Here's Marla on the bridge.  Isn't she pretty?

Here I am with a cute lobster behind me. He wants to eat me.

Another picture of Peggy's Cove. Several members of the group
went to see it and said the whole world was there.

And yes, another picture of Pat Carnes. 
I can't decide who is lovelier, Pat or the Mermaid?

 

The Story of the 1917 Halifax Explosion


As I mentioned earlier, Marla and I spent most of the day at the Halifax Maritime Museum.  The museum was an immense two-story building full of one interesting story after another. 

We weren't the only ones from our group to visit the Museum. While we were there, we saw Jess and Pat Carnes as well as Gary Schweinle and Tracy Kirkland.  I am sure others dropped by as well.  

There were two stories in particular that caught my eye.  They are both very sad.  I would like to share them with you.


The 1917 Halifax Explosion
Story reprinted from Wikipedia, the free Internet encyclopedia

STORY AT A GLANCE

The Halifax Explosion was a disaster that occurred on Wednesday, December 6, 1917, at 9:04 a.m. AST in Nova Scotia's Halifax Harbour.

The waterfront areas of the City of Halifax and its neighbouring community of Richmond, along with the waterfront area of the cross-harbour town of Dartmouth were devastated when the French munitions ship Mont-Blanc collided in a narrow section of the harbour with the Norwegian ship Imo chartered to carry Belgian relief supplies.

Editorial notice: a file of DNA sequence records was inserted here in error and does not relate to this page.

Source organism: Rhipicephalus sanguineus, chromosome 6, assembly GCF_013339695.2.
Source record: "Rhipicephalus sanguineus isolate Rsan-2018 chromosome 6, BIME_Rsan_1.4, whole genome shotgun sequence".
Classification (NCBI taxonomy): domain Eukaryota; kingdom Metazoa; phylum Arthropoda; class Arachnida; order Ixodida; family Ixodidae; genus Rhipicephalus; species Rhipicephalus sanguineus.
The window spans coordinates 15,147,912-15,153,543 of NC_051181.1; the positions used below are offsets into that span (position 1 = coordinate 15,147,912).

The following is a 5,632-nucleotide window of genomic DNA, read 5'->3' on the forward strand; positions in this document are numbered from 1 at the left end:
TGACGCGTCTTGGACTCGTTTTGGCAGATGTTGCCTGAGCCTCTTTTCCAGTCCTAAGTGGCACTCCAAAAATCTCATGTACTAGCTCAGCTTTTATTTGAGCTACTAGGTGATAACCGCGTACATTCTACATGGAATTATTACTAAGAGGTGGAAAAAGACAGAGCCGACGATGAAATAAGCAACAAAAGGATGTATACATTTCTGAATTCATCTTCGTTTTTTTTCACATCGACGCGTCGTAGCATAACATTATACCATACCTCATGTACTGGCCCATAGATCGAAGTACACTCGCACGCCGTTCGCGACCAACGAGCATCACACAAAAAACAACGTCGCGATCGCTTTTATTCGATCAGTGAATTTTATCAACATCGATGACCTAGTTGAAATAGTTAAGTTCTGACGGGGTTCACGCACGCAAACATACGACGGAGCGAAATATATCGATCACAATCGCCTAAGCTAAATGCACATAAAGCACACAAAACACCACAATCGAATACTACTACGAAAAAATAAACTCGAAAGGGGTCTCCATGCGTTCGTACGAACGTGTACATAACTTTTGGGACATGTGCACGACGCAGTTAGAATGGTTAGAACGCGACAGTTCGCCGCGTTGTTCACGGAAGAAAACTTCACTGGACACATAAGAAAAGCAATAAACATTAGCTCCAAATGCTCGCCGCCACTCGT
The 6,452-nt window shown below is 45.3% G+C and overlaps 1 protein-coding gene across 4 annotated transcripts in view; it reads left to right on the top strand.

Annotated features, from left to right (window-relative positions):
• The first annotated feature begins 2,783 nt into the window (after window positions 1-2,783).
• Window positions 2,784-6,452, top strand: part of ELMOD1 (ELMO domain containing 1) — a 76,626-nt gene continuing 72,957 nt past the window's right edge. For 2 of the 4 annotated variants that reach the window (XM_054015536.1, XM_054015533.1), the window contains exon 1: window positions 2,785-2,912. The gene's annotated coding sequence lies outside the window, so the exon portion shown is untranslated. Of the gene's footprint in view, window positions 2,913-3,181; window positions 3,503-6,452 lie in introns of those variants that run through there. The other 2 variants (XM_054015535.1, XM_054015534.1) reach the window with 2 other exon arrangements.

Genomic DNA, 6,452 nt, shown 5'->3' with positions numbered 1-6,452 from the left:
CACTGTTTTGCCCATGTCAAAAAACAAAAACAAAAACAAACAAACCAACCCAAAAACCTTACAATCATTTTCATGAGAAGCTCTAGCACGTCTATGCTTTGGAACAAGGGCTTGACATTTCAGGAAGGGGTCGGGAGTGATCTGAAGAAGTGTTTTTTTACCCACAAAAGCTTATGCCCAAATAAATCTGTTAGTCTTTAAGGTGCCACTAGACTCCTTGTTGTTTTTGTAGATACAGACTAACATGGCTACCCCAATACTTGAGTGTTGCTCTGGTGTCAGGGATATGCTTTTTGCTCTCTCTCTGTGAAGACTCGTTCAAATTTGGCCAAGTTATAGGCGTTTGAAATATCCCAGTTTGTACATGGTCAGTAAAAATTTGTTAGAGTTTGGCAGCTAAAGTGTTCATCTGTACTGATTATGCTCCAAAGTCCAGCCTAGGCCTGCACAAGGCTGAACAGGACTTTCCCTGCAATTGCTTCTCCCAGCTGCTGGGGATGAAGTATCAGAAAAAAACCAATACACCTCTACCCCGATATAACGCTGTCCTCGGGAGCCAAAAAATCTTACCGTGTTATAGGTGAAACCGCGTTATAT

The Mont-Blanc was inbound to the harbour that morning while the Imo was outbound. At the time, two-way passage by vessels through the narrow section of the harbour (called "The Narrows") connecting the Atlantic Ocean and outer harbour with the Bedford Basin was unrestricted, so long as vessels followed established collision regulations.

In the aftermath of the collision, Mont-Blanc caught fire and exploded, killing about 2,000 people and injuring thousands more. The explosion caused a tsunami, and a pressure wave of air that snapped trees, bent iron rails, demolished buildings, grounded vessels, and carried fragments of the Mont-Blanc for kilometres.

This was the largest artificial explosion until the first atomic bomb test explosion in 1945 and still ranks highly among the largest artificial non-nuclear explosions.

HOW IT HAPPENED

On December 1, 1917, the French naval ship Mont-Blanc, a 3,121-ton, a nearly 100 metre long freighter, departed New York City to join a war convoy assembling in the Bedford Basin (Halifax). The vessel did not fly warning flags for its cargo in order to avoid being targeted by WWI German naval forces, a situation that later contributed to the deaths of many people.  It carried on board 2,653 tons of explosives including benzol, nitrocellulose (guncotton), wet picric acid, dry picric acid (highly explosive, and extremely sensitive to shock, heat and friction), and TNT.

On December 5, Mont-Blanc arrived at the examination point off McNabs Island and was waiting to be let into the harbour, but it got there too late. Halifax harbour had two antisubmarine nets that were closed for the night at sundown. These nets prevented both submarines and surface ships from entering or exiting. These nets were in place because of the war and the fear of the Central Powers attacking Allied shipping and reinforcements being sent to Europe - the primary threat being the German Imperial Navy's U-boat fleet. The Mont-Blanc was forced to spend the night in a precarious position just outside the harbor.